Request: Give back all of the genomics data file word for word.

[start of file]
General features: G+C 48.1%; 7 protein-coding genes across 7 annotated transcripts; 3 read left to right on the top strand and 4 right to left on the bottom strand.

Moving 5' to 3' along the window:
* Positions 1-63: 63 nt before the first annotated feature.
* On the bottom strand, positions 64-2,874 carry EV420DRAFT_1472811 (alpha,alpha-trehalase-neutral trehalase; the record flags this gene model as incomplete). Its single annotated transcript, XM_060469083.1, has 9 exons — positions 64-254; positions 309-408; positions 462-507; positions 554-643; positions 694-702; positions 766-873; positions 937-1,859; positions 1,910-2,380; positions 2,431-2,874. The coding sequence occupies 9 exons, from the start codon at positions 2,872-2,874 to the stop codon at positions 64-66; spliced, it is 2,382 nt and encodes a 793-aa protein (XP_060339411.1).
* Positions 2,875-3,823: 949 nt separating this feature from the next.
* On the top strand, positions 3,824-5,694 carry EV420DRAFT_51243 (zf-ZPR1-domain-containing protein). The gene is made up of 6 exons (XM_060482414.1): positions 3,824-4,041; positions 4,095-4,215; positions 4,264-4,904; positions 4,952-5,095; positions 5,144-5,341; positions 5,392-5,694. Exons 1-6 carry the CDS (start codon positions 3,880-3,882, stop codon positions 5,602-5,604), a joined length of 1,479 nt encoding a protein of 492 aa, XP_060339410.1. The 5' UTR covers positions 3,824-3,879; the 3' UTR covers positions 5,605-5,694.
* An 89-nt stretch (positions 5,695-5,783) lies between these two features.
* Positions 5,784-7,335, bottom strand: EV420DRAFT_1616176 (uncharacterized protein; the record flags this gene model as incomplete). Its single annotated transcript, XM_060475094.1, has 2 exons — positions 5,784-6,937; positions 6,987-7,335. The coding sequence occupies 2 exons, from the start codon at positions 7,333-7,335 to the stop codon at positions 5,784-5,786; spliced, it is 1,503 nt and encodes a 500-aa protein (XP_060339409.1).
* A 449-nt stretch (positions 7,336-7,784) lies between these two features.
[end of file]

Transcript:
General features: G+C 48.1%; 7 protein-coding genes across 7 annotated transcripts; 3 read left to right on the top strand and 4 right to left on the bottom strand.

Moving 5' to 3' along the window:
* Positions 1-63: 63 nt before the first annotated feature.
* On the bottom strand, positions 64-2,874 carry EV420DRAFT_1472811 (alpha,alpha-trehalase-neutral trehalase; the record flags this gene model as incomplete). Its single annotated transcript, XM_060469083.1, has 9 exons — positions 64-254; positions 309-408; positions 462-507; positions 554-643; positions 694-702; positions 766-873; positions 937-1,859; positions 1,910-2,380; positions 2,431-2,874. The coding sequence occupies 9 exons, from the start codon at positions 2,872-2,874 to the stop codon at positions 64-66; spliced, it is 2,382 nt and encodes a 793-aa protein (XP_060339411.1).
* Positions 2,875-3,823: 949 nt separating this feature from the next.
* On the top strand, positions 3,824-5,694 carry EV420DRAFT_51243 (zf-ZPR1-domain-containing protein). The gene is made up of 6 exons (XM_060482414.1): positions 3,824-4,041; positions 4,095-4,215; positions 4,264-4,904; positions 4,952-5,095; positions 5,144-5,341; positions 5,392-5,694. Exons 1-6 carry the CDS (start codon positions 3,880-3,882, stop codon positions 5,602-5,604), a joined length of 1,479 nt encoding a protein of 492 aa, XP_060339410.1. The 5' UTR covers positions 3,824-3,879; the 3' UTR covers positions 5,605-5,694.
* An 89-nt stretch (positions 5,695-5,783) lies between these two features.
* Positions 5,784-7,335, bottom strand: EV420DRAFT_1616176 (uncharacterized protein; the record flags this gene model as incomplete). Its single annotated transcript, XM_060475094.1, has 2 exons — positions 5,784-6,937; positions 6,987-7,335. The coding sequence occupies 2 exons, from the start codon at positions 7,333-7,335 to the stop codon at positions 5,784-5,786; spliced, it is 1,503 nt and encodes a 500-aa protein (XP_060339409.1).
* A 449-nt stretch (positions 7,336-7,784) lies between these two features.